If I had to pick on one problem with Mr. Martin’s writing, it is with his character development. Most – though not all – of the characters in his books are one-dimensional cartoons who never really develop in any serious way. This is true of most of the secondary characters, though there is certainly considerable change and growth in some of the main characters, particularly in the less-satirical and more sci-fi-based novels that I have read.
Furthermore, pretty much all of the male protagonists in the books that I have read are constantly mooning over an unrealistically beautiful girl from their pasts – Michael Taylor from Starship Gods, Journey to the Year One Billion, and now The Making of a Survey Service Captain comes to mind in particular. (I haven’t read that last one, by the way – it’s a newer release which I haven’t gotten around to.) In the particular case of Michael Taylor, he does mature and develop and change through the books, though, and in some pretty interesting ways to boot.
This would in fact be a major problem, were it not for Mr. Martin’s considerable strengths in writing in other areas. His greatest of these is his ability to take existing tropes and ideas, and really expand upon them and make them more interesting than anything that the original creators could possibly have conceived.
A great example can be found in Starship Gods, where he takes the idea of advanced humans landing among a more primitive tribe, as is commonly found in the temporal anomaly episodes of practically every Star Trek series, ever, and riffs on it to turn the crew of a spaceship into gods, who then proceed to use, or abuse, their newfound godlike stature depending on their own personal proclivities. This really has to be read to be understood, as is the case with most of his books.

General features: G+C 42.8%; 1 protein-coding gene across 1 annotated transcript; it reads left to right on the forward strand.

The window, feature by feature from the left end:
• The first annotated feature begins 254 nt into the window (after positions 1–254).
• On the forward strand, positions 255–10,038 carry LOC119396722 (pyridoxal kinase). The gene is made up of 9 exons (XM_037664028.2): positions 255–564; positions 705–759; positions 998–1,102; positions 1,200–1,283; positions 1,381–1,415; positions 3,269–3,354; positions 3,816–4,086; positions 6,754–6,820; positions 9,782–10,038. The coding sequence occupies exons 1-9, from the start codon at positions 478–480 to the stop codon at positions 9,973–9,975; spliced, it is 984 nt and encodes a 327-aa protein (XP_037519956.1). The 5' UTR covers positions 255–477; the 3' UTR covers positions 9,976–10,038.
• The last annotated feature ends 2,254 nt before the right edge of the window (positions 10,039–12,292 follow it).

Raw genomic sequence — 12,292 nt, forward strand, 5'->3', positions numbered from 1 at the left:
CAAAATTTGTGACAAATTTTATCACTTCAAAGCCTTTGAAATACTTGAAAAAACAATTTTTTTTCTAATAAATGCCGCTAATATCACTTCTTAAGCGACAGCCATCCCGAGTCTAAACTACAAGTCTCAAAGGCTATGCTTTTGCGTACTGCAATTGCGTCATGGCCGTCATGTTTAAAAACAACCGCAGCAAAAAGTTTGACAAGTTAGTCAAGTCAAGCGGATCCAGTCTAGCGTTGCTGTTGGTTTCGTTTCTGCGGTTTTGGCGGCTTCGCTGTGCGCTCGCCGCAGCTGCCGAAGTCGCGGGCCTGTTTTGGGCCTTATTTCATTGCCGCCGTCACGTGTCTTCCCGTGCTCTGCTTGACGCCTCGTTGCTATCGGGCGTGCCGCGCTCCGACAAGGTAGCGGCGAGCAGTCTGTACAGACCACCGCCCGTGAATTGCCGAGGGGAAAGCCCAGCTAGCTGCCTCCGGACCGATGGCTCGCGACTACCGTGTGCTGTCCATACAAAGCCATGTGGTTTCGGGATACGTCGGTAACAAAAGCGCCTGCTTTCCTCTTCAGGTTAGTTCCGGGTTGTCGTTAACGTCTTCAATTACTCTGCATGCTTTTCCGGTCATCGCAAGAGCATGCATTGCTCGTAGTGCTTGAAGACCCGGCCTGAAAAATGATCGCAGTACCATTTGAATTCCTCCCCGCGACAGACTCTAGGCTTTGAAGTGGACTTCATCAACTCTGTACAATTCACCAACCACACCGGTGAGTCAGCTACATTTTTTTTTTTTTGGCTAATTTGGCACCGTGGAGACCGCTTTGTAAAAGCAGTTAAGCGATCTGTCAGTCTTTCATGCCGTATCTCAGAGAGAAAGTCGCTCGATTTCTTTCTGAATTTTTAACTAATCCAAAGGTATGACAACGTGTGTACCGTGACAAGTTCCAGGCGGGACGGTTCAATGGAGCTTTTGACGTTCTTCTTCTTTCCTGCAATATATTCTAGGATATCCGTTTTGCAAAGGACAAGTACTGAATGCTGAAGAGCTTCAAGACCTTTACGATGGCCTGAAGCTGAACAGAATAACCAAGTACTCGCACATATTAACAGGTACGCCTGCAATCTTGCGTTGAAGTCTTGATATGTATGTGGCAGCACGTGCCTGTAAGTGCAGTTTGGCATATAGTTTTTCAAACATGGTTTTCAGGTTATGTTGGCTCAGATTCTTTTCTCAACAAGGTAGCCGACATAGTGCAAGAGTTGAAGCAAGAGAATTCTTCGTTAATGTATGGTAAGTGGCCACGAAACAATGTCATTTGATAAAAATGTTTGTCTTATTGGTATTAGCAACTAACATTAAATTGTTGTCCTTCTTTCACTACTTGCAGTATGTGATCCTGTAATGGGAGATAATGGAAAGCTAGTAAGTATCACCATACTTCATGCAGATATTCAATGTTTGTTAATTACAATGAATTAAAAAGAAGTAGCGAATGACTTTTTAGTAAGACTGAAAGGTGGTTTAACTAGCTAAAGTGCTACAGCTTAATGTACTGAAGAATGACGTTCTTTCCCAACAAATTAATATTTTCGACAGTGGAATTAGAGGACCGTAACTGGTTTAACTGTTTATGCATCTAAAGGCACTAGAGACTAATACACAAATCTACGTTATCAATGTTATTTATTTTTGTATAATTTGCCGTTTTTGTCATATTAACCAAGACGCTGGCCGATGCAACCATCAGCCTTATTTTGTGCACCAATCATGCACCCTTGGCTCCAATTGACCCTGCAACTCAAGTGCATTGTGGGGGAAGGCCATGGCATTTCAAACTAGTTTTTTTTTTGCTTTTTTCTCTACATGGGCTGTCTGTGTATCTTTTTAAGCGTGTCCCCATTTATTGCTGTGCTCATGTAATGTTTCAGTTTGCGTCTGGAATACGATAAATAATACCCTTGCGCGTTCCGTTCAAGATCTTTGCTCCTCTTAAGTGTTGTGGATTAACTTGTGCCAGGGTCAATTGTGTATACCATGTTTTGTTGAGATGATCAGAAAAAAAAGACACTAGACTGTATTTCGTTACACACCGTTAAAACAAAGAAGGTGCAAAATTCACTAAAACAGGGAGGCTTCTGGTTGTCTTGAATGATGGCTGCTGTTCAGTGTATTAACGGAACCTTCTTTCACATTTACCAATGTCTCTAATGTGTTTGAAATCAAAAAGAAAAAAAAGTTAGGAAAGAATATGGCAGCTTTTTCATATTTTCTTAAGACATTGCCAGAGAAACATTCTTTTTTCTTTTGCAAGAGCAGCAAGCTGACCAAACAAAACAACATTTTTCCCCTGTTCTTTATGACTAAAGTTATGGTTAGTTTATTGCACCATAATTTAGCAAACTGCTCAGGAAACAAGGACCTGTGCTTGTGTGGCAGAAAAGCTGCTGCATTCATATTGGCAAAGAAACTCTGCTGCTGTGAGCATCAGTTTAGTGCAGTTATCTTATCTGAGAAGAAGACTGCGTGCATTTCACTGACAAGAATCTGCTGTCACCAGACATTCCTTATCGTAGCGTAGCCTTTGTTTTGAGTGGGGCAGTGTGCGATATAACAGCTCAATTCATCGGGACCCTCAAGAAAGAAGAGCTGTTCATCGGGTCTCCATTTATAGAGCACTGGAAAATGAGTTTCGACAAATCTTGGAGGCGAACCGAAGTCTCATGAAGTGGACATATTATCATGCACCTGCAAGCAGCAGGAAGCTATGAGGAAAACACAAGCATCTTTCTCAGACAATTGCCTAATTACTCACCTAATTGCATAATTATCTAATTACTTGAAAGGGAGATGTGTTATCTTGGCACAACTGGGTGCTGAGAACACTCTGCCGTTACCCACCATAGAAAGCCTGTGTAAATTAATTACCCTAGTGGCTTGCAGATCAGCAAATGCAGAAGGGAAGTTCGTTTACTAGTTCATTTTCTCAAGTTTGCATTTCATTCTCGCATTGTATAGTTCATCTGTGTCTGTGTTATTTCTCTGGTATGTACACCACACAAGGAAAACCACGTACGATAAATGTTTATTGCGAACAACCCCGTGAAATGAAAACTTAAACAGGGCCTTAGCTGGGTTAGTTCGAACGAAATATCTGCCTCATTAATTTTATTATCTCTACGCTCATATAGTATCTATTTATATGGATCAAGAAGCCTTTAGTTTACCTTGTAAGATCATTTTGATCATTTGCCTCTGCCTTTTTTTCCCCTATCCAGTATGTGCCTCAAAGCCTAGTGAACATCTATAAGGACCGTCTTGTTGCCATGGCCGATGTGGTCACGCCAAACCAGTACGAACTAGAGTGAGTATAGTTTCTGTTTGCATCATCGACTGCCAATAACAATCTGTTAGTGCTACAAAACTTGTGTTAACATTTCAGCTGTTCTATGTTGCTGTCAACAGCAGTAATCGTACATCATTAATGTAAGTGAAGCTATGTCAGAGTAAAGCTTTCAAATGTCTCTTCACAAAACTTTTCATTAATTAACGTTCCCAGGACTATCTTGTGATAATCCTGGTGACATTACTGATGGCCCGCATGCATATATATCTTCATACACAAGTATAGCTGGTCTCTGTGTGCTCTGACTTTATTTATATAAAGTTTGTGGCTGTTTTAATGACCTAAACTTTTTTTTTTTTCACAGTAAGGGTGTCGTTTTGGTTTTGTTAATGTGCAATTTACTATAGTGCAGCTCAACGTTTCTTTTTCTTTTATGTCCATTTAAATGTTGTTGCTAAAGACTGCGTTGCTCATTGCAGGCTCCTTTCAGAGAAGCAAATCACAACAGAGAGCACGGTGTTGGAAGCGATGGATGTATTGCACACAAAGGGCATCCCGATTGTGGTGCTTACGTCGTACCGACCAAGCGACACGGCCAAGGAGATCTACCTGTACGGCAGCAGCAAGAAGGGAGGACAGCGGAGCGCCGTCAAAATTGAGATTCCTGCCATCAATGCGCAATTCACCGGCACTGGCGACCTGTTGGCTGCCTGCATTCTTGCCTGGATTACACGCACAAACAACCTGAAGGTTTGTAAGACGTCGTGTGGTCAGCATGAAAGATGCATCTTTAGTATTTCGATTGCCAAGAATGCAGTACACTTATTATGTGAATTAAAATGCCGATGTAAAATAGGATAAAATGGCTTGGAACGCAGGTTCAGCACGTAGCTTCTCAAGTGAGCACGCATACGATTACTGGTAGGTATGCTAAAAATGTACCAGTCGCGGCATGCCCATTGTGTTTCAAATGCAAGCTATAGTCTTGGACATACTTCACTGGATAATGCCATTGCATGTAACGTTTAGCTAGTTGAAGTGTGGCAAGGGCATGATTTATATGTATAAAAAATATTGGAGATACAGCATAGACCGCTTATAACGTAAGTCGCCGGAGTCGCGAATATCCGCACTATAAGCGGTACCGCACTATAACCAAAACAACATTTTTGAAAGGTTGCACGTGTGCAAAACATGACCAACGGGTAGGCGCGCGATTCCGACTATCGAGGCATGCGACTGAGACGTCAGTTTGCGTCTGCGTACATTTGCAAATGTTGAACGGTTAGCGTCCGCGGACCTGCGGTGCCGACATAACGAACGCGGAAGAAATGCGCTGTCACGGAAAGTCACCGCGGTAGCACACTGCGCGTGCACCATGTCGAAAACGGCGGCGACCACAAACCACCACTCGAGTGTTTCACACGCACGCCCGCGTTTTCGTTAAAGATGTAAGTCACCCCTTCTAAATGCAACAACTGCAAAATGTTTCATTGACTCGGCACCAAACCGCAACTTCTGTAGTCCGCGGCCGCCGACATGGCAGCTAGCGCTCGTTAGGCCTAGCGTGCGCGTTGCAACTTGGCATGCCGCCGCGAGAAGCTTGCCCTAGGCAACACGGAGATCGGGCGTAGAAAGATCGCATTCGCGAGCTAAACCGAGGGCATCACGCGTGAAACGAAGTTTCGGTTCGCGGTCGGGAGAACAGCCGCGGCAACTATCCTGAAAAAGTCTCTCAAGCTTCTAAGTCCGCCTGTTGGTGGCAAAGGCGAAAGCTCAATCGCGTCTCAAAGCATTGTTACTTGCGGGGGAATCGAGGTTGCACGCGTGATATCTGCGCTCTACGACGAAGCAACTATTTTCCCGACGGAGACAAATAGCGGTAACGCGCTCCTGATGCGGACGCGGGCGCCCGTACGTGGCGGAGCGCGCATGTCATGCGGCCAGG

Another great example can be found with the ideas contained in Sleeping with Hitler’s Wife, in which he takes the concept of time travel and starts with a very juvenile notion of people using that to go back in time to live out their fantasies, and then expands greatly upon it to throw all sorts of deep and very difficult moral questions at the reader. For instance: is it justified to go back in time to stop the advent of slavery in the USA, given the likely results for blacks and whites as a result of changing past time? Mr. Martin poses answers to that question in ways that both entertain and challenge the reader.